Almost all power bank you can buy today come with some sort of short circuit protection mechanism. You may have seen it on an actual device, advertised on a product sales page, or listed in the user manual. Although the name is pretty intuitive, let’s explore short circuit protection features to better understand how they work.
What are short circuits
An electrical short circuit is an almost non-resistant connection of the two poles of an electrical voltage source, or generally of two circuit points with normally different potentials, whereby the voltage between these parts falls to a value close to zero. This type of event can lead to an increased supply of current to flow uninterrupted, thus causing damage to the circuit itself or to other devices connected to the circuit.
In batteries, short circuits happen when the positive terminal gets into direct contact with the negative one. As a result, the battery starts dumping current into itself, creating a lot of heat in the process. The heat can damage the battery circuit leading to leakage, fire, or even an explosion. Most of the time, after a short circuit, batteries get damaged and will become unusable.
Short circuit protection in power banks
The shortcut protection mechanism checks the value of the current over time. So, if the current reaches a certain level, it switches to a circuit that has more resistance, in order to lower the current. Or, if it can’t stop the current increase, it can turn off the whole circuit.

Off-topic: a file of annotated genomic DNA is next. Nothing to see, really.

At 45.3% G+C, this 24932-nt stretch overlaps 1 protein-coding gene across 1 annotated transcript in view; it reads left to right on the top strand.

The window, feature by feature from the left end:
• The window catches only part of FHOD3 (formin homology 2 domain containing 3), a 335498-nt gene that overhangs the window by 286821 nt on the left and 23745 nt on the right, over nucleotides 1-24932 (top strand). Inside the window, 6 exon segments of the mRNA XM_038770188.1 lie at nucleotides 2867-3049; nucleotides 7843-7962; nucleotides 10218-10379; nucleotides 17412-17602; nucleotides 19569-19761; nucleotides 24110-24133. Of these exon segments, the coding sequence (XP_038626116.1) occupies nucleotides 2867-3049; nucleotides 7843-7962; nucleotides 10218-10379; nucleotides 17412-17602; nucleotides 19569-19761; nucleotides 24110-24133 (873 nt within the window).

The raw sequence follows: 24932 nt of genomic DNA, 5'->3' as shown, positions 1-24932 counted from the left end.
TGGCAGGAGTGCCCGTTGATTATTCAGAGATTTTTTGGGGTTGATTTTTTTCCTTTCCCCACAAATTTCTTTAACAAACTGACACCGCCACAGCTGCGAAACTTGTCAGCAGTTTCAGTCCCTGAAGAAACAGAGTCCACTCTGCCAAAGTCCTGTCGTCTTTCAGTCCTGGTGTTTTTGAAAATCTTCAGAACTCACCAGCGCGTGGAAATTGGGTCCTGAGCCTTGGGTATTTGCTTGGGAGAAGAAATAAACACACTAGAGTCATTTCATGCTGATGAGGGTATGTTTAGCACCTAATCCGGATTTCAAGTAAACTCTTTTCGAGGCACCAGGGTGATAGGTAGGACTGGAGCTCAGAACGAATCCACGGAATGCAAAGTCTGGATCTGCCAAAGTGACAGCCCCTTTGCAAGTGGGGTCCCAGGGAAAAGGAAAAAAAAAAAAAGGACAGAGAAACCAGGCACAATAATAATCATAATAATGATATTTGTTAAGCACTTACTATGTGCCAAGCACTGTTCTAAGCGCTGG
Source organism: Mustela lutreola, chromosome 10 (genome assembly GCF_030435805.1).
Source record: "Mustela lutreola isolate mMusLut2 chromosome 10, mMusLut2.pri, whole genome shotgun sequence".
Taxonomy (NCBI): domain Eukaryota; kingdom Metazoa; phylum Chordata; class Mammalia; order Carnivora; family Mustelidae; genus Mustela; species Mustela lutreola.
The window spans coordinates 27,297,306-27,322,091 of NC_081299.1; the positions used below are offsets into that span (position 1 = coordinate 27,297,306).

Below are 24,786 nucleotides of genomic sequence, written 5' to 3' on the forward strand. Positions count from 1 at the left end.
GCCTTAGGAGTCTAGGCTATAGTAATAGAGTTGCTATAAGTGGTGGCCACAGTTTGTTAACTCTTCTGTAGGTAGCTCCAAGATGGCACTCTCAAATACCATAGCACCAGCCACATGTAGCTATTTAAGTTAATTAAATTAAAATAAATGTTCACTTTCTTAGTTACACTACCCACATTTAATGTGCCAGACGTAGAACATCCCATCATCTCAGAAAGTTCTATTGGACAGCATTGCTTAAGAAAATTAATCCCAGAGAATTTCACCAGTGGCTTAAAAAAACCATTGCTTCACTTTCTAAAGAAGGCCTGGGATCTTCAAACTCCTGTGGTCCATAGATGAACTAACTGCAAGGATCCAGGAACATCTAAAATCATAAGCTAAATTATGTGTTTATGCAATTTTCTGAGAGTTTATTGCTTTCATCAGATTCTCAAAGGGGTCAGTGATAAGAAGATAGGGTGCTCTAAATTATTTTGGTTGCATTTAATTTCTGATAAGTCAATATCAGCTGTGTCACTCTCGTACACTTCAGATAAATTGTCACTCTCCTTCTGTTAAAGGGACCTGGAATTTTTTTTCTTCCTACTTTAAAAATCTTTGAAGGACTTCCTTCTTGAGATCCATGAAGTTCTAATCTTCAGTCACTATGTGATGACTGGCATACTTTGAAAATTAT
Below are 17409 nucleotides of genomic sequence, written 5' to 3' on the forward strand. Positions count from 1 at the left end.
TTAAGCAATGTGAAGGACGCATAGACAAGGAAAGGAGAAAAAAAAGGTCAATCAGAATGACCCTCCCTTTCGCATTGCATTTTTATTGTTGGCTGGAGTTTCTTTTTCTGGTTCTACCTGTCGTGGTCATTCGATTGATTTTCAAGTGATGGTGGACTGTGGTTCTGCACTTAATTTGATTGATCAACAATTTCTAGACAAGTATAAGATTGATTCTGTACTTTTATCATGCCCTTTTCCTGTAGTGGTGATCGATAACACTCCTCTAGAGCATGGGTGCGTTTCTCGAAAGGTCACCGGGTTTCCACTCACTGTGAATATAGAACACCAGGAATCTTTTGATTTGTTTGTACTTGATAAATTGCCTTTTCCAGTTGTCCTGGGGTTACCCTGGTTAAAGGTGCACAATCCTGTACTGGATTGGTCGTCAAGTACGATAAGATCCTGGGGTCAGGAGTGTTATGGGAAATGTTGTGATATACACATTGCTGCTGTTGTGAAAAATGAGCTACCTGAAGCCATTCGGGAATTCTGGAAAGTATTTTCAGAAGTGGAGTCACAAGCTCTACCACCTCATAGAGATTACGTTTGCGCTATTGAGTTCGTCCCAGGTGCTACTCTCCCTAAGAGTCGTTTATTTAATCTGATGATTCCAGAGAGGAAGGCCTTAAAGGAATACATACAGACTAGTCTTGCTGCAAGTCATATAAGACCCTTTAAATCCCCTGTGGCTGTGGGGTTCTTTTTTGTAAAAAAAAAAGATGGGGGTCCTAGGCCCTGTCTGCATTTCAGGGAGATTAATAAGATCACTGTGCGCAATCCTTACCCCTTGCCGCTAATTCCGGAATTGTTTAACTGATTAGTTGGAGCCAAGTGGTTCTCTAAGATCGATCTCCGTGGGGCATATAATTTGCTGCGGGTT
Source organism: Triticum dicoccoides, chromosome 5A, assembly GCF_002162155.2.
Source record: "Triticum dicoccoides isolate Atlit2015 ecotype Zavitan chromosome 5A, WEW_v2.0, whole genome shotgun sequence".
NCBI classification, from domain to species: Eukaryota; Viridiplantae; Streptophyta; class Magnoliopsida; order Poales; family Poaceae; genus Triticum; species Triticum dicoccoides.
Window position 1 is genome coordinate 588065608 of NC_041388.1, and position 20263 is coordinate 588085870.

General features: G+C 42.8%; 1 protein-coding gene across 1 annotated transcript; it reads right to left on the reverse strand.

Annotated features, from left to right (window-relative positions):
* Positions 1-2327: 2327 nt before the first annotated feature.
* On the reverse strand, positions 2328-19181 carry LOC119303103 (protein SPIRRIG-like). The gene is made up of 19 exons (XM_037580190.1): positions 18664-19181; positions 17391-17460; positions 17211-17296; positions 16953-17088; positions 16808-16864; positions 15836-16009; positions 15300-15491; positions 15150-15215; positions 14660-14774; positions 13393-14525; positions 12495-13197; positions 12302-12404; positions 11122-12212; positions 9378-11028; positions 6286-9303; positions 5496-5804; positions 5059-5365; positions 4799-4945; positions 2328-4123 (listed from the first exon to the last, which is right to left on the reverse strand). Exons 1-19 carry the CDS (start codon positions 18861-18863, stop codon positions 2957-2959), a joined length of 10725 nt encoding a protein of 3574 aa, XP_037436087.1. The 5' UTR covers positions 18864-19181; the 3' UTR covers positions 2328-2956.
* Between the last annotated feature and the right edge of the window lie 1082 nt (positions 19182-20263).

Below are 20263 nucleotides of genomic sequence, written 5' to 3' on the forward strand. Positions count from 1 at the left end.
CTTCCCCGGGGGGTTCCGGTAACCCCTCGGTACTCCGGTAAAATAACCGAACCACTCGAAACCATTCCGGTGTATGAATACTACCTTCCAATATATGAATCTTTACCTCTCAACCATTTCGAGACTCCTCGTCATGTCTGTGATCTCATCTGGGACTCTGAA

Here’s a diagram of what a short circuit protection mechanism might look like in a power bank:
In the undisturbed “normal operation”, Transistor V1 conducts the current. After a short circuit is detected, this transistor is switched off so that a limited overflow can flow over V2 and the resistance R. After the short circuit has been clarified, i. e. after the consumer side protective device has been activated, the current returns to its normal range.
The V1 can then be switched on again so that the original, undisturbed operating state can be adjusted again. However, if it is not possible to achieve a short circuit declaration within a defined time, the current must be completely interrupted by switching off V2 in order not to overload the current limiting resistance R2. The freewheel diode V3 then takes over the current until it has completely disappeared.
Depending on the load capacity of the current limiting resistance, it is now possible to try once or several times to achieve the short-circuit declaration by repeatedly switching on the V2. If this also fails, the battery must remain disconnected from the grid after switching off V2.
Do all power banks come with short circuit protection?
Yes, of course, all come up with a short circuit protection feature. As a matter of fact, short circuits can be highly dangerous if they happen in batteries, as they can even cause explosions. For this reason, power bank manufacturers take short circuit protection very seriously and they integrate such mechanisms in their devices.
However, if you were to purchase knock-off power banks from no-name manufacturers, then you might be surprised to find that the devices lack a short circuit protection safety feature. We covered some other disadvantages of buying knock-off power banks in this article.
Although short circuits can be quite dangerous if they were to happen in a power bank, this is a highly unlikely scenario as the vast majority of them come with shortcut protection features. So there’s nothing to worry about. However, you might get unpleasant surprises if you were to buy low quality portable chargers.